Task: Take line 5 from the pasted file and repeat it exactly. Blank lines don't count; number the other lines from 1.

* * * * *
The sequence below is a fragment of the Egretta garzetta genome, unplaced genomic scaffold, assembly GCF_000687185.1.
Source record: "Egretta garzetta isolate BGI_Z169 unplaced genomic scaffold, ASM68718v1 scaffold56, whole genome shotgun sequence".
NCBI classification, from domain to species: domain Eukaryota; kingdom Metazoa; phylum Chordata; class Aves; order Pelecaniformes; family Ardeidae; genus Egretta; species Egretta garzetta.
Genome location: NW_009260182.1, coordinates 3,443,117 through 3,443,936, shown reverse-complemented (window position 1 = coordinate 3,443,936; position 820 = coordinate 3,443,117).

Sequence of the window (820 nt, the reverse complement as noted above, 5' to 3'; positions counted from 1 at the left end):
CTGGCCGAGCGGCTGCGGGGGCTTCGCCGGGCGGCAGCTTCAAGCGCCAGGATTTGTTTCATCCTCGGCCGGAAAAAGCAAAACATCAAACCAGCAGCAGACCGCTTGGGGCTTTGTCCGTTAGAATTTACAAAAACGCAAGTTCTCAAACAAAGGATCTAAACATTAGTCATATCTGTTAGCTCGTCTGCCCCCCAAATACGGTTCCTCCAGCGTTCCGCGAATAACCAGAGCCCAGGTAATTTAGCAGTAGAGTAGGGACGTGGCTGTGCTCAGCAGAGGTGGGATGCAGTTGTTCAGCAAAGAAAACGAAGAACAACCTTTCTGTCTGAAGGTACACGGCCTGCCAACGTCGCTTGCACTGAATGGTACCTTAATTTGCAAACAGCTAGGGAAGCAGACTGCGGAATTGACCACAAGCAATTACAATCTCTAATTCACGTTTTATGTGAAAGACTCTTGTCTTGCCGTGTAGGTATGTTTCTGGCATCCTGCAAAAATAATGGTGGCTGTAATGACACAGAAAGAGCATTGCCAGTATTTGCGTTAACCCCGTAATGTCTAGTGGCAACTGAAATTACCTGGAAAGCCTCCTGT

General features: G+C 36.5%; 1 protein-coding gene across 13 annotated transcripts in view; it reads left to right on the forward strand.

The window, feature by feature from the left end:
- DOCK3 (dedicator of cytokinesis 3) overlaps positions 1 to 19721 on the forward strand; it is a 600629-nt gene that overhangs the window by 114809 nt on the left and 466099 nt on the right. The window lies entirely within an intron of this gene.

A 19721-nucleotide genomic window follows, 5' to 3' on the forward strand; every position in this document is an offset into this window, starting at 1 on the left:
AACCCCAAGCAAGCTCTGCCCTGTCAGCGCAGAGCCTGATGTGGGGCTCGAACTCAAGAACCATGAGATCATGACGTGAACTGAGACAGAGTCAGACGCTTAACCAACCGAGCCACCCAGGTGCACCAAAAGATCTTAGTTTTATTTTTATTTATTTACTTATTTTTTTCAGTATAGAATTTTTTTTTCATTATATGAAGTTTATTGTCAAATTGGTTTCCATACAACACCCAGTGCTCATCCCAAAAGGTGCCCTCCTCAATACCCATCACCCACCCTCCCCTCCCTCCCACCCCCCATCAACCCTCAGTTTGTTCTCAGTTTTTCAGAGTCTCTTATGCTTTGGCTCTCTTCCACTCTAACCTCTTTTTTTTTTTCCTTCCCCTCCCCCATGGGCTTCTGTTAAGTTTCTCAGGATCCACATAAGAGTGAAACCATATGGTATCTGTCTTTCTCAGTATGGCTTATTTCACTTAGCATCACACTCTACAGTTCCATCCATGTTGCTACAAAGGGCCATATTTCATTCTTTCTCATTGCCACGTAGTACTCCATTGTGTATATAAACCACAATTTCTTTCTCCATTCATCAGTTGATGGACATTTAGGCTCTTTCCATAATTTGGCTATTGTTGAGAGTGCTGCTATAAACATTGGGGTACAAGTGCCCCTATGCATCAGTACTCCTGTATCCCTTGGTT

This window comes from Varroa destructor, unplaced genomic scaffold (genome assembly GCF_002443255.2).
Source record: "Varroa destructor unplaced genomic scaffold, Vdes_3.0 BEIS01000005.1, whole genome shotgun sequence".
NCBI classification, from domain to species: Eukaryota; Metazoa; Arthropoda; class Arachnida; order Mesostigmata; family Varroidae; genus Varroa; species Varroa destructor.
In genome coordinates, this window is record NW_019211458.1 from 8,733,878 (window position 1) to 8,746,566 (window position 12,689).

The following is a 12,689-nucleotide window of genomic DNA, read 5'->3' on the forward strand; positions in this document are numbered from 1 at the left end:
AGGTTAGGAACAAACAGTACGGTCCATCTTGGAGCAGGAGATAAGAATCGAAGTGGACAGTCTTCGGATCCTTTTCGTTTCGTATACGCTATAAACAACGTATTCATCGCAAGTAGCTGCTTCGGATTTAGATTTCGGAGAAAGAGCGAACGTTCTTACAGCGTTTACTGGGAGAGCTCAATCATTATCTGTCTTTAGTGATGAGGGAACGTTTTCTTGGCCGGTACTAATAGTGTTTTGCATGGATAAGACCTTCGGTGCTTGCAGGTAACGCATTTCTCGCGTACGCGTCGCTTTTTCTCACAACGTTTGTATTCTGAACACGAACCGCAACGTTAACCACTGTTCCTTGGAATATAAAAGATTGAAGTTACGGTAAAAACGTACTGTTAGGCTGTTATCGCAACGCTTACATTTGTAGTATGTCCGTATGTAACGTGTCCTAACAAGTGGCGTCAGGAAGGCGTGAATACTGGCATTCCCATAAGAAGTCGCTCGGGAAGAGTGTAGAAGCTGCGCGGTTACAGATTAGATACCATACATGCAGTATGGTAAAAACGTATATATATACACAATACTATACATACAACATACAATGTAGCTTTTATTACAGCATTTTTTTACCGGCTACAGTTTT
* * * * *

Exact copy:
Sequence of the window (820 nt, the reverse complement as noted above, 5' to 3'; positions counted from 1 at the left end):